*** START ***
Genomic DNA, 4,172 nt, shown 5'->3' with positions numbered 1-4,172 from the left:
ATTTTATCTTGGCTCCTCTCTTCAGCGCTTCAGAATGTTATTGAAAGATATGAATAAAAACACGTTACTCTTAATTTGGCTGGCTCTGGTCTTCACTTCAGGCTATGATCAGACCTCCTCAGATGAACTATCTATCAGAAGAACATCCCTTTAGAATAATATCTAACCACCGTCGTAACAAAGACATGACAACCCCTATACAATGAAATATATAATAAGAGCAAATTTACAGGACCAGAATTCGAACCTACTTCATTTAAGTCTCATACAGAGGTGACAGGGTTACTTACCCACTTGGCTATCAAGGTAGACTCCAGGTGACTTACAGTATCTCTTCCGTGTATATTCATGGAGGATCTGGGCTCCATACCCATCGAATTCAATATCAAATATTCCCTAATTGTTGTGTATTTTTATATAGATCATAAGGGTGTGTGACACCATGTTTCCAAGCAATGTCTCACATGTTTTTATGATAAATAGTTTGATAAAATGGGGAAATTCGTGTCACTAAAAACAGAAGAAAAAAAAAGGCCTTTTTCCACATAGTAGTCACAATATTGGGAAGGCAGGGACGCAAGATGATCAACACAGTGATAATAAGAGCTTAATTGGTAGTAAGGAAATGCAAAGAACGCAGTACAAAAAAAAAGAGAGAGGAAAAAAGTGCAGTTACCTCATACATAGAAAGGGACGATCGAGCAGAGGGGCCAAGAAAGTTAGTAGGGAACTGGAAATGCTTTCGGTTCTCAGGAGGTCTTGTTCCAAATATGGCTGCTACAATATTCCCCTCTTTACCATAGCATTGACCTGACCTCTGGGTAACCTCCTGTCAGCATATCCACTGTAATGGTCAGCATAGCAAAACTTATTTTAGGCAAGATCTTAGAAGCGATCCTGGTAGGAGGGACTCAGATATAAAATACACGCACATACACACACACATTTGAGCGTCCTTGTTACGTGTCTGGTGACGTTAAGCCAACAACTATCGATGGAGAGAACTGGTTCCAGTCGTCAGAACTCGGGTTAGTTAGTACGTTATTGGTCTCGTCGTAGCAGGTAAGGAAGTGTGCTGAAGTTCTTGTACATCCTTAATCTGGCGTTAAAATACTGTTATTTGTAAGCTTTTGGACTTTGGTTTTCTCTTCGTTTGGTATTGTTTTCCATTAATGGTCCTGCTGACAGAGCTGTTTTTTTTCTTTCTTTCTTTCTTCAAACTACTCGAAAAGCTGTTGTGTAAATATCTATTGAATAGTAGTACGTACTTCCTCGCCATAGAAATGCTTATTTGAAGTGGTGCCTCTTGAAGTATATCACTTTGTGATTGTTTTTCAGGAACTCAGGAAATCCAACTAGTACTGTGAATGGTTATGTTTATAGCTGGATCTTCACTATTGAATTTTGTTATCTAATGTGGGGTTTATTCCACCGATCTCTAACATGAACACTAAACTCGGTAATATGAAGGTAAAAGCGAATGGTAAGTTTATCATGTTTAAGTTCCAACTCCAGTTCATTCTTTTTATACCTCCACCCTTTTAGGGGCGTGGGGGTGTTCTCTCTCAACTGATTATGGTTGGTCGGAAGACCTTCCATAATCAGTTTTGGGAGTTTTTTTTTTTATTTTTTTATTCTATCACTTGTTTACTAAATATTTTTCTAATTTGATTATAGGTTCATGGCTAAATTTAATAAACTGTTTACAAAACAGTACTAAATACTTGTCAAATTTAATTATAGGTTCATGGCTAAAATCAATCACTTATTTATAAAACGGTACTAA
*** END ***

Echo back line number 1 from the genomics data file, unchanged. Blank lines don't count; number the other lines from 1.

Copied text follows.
Genomic DNA, 4,172 nt, shown 5'->3' with positions numbered 1-4,172 from the left: